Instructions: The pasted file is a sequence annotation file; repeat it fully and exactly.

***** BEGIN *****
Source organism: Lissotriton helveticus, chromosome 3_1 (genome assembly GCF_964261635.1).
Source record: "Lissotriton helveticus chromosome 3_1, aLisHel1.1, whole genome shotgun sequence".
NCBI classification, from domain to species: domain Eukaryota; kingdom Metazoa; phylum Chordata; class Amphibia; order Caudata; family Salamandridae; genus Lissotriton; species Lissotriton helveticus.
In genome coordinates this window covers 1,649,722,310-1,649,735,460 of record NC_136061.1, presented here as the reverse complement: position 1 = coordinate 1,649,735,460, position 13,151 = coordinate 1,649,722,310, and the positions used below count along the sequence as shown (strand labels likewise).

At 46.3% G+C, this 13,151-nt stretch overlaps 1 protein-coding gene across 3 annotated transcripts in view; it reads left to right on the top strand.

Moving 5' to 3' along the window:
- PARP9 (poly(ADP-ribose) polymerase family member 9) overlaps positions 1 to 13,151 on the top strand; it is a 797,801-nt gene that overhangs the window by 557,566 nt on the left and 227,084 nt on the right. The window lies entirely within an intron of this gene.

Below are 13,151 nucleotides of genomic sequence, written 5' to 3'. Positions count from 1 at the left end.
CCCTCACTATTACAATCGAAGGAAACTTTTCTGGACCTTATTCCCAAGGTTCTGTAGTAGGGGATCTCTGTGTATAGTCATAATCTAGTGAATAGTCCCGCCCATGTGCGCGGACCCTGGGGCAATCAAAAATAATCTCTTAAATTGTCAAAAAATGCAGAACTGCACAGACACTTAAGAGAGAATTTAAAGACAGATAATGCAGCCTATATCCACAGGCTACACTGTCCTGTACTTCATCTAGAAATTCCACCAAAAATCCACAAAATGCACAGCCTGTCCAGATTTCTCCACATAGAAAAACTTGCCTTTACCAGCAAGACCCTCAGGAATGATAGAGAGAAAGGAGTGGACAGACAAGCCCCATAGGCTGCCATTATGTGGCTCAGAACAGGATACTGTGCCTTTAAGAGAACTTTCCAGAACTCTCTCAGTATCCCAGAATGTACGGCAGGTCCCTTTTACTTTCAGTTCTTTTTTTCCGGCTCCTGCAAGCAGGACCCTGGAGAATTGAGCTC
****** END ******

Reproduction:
Source organism: Lissotriton helveticus, chromosome 3_1 (genome assembly GCF_964261635.1).
Source record: "Lissotriton helveticus chromosome 3_1, aLisHel1.1, whole genome shotgun sequence".
NCBI classification, from domain to species: domain Eukaryota; kingdom Metazoa; phylum Chordata; class Amphibia; order Caudata; family Salamandridae; genus Lissotriton; species Lissotriton helveticus.
In genome coordinates this window covers 1,649,722,310-1,649,735,460 of record NC_136061.1, presented here as the reverse complement: position 1 = coordinate 1,649,735,460, position 13,151 = coordinate 1,649,722,310, and the positions used below count along the sequence as shown (strand labels likewise).

At 46.3% G+C, this 13,151-nt stretch overlaps 1 protein-coding gene across 3 annotated transcripts in view; it reads left to right on the top strand.

Moving 5' to 3' along the window:
- PARP9 (poly(ADP-ribose) polymerase family member 9) overlaps positions 1 to 13,151 on the top strand; it is a 797,801-nt gene that overhangs the window by 557,566 nt on the left and 227,084 nt on the right. The window lies entirely within an intron of this gene.

Below are 13,151 nucleotides of genomic sequence, written 5' to 3'. Positions count from 1 at the left end.
CCCTCACTATTACAATCGAAGGAAACTTTTCTGGACCTTATTCCCAAGGTTCTGTAGTAGGGGATCTCTGTGTATAGTCATAATCTAGTGAATAGTCCCGCCCATGTGCGCGGACCCTGGGGCAATCAAAAATAATCTCTTAAATTGTCAAAAAATGCAGAACTGCACAGACACTTAAGAGAGAATTTAAAGACAGATAATGCAGCCTATATCCACAGGCTACACTGTCCTGTACTTCATCTAGAAATTCCACCAAAAATCCACAAAATGCACAGCCTGTCCAGATTTCTCCACATAGAAAAACTTGCCTTTACCAGCAAGACCCTCAGGAATGATAGAGAGAAAGGAGTGGACAGACAAGCCCCATAGGCTGCCATTATGTGGCTCAGAACAGGATACTGTGCCTTTAAGAGAACTTTCCAGAACTCTCTCAGTATCCCAGAATGTACGGCAGGTCCCTTTTACTTTCAGTTCTTTTTTTCCGGCTCCTGCAAGCAGGACCCTGGAGAATTGAGCTC